DALLAS, TX - OCTOBER 13: Jaroslav Halak #41 of the St. Louis Blues in goal against the Dallas Stars at American Airlines Center on October 13, 2011 in Dallas, Texas. (Photo by Ronald Martinez/Getty Images)
There's no denying that the Blues have a back-up on a hot streak in Brian Elliott, and that people are creating a controversy where there isn't one. Planting seeds of discontent might be fun for fans, but what happens when it comes time to sow them?
This might seem like a late entry into the "2011 St. Louis Blues GOALIE DEATHMATCH" stream of articles you've been seeing lately. I held off for a reason, though: sample size. I felt that it was unfair to worry after three, four, or five games into the season. The Blues are now twelve games into the season, however, and that sample size has grown to six wins and six losses - and with the increased sample size, the signs are growing more obvious that something is wrong.
Out of those six losses, five belong to Jaroslav Halak. Out of those six wins, five belong to Brian Elliott, the backup goaltender. This hasn't been because Halak's been nursing an injury; it can't be explained away by any physical problems. That's what makes it so troubling. Why is the starter, the guy heralded as the first stable goaltender since Grant Fuhr, getting off to a terrible, horrible not very good start? Is it mental? Does he not like the thought of having a capable back-up? The Blues've had that problem before in Manny Legace, whose play dropped off horribly after Chris Mason exhibited himself to be superior goaltender in 2008-2009. But at least Legace, for all of his mind issues, was injured. Halak is not (that we know of).
While it would be supremely frustrating yet reassuring to be informed that Halak's played poorly because of an injury, it would just be frustrating to learn that he's been playing poorly because of a conditioning/technique issue. His problems in goal are already well documented - even Darren Pang mentioned on air that he talked to Halak about using his body to come out of the net to challenge. It makes you look bigger, and if there's something Pang needed as a goaltender, it was that. Halak is 5'11", and while not small, it's not large either. He needs to take away space, but he plays so far back in his crease that he's almost in the net. By the time that he gets out far enough to drop, or reacts to make the glove save, the puck's behind him. "High glove side" is probably the usual scouting report. He's not dropping fast enough into the butterfly - too many pucks are sliding in either under his pads or right between his legs. His technique right now has been terrible, and it isn't confidence-inspiring. If you have a goalie behind a defense whose body language says "hi, score on me, I'm not confident," then how do you expect the defense to react?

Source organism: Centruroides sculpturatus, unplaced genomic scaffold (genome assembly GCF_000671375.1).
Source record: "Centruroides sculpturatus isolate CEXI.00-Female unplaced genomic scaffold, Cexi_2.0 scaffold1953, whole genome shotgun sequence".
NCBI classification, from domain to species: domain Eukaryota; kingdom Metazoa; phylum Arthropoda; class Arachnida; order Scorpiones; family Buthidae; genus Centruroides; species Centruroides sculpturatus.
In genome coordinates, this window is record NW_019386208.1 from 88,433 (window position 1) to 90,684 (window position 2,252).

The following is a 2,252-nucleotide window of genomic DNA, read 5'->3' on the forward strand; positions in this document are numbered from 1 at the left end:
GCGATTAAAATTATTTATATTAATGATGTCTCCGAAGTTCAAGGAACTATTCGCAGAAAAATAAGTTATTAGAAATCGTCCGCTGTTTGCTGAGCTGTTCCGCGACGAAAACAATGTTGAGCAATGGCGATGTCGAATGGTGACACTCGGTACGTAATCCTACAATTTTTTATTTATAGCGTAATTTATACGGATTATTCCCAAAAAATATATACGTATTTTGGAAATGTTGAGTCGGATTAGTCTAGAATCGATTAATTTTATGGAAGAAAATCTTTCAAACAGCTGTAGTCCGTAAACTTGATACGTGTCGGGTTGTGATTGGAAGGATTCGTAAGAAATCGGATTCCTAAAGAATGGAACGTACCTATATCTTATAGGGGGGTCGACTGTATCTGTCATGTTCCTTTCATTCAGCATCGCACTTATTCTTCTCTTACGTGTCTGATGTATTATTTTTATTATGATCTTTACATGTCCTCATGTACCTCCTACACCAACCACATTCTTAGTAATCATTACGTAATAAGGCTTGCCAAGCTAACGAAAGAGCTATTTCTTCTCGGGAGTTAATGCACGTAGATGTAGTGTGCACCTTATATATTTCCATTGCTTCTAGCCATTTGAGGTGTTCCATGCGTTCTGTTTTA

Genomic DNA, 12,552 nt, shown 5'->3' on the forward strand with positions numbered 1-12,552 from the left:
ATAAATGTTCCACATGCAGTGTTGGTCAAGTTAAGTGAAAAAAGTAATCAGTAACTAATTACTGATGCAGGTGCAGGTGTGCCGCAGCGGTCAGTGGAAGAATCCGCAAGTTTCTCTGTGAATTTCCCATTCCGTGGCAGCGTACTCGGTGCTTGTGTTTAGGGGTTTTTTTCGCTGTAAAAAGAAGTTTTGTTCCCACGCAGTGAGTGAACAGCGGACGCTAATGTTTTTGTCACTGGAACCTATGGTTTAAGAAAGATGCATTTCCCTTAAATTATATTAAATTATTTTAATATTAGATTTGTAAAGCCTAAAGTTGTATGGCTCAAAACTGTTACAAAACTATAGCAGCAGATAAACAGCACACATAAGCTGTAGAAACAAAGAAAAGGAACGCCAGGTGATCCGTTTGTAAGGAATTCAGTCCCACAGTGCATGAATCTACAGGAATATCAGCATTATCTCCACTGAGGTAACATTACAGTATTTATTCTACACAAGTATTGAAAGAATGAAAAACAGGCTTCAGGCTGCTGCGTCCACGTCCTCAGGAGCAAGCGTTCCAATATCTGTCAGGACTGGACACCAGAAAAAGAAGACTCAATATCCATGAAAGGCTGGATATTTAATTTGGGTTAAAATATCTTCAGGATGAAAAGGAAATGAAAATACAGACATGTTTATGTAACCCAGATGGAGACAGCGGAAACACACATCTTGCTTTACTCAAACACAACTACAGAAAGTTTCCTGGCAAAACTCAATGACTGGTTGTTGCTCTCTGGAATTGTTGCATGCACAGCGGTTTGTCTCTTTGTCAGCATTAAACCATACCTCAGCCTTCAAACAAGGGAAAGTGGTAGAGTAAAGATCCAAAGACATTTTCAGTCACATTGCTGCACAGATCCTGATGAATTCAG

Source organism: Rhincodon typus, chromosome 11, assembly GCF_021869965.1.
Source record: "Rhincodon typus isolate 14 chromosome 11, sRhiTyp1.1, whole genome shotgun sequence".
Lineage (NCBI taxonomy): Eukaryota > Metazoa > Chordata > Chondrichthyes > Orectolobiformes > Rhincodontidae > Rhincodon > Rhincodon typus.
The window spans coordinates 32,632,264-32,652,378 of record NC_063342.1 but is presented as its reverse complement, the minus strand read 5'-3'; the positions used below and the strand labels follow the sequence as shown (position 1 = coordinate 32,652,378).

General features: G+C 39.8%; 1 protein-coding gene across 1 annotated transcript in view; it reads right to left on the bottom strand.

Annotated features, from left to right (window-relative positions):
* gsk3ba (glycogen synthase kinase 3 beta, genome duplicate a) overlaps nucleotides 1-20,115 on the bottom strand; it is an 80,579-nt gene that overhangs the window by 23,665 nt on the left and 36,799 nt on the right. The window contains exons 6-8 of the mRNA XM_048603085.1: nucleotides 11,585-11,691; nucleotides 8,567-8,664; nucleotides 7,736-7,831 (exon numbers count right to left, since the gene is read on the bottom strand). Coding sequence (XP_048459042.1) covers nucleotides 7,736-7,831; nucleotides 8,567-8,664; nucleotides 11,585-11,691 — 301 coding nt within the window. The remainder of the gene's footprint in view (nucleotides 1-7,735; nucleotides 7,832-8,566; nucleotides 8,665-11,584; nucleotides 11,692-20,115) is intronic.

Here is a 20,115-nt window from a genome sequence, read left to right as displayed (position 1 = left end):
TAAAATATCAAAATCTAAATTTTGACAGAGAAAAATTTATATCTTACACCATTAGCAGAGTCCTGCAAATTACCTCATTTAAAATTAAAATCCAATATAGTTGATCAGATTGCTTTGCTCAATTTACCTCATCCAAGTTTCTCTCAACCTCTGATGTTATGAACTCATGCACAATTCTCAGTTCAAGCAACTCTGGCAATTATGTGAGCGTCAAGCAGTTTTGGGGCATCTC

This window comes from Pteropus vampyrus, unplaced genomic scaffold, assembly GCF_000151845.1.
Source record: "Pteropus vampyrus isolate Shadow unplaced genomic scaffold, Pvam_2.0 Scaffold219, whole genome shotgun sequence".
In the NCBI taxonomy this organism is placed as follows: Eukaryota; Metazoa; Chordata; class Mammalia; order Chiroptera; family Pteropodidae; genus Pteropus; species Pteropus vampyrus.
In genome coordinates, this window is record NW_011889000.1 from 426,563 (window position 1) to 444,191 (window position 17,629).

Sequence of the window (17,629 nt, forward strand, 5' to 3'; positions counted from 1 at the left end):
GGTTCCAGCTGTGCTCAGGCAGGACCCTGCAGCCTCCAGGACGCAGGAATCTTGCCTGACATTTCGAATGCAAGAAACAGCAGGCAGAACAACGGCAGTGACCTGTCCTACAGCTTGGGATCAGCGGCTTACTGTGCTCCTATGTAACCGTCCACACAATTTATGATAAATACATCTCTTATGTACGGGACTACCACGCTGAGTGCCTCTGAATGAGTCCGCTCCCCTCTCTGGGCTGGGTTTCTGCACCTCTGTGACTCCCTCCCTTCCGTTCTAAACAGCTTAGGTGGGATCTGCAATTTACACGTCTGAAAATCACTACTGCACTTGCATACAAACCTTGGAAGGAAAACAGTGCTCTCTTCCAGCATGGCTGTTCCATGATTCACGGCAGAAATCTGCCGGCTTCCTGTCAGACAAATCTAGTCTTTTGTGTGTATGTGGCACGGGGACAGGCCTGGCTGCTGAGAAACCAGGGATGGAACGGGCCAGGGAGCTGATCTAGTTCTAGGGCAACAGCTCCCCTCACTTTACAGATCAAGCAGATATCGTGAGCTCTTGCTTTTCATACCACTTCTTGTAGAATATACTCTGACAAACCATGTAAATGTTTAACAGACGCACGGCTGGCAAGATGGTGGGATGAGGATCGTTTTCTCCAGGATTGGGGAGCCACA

That's the thing separating Halak and Brian Elliott: confidence. Eliott has it in getting a fresh start on a decent team. Here, more than Ottawa or Colorado, can he show his stuff. He's grasping the bull by the horns and doing all that it takes to show this team that he was a worthwhile acquisition. His positioning's strong, he tracks the puck well, and he positions himself in the crease where he should be based on where shooters are firing from. He has solid fundamentals, and Halak is allowing confidence issues to get in the way of his.
Halak is a perfectly fine goaltender, and when these problems rectify themselves, he's able to lead the Blues down a path to success. However, the issue remains - how long can the Blues afford to wait? Twelve games and ten points in, it's clear that patience is wearing thin.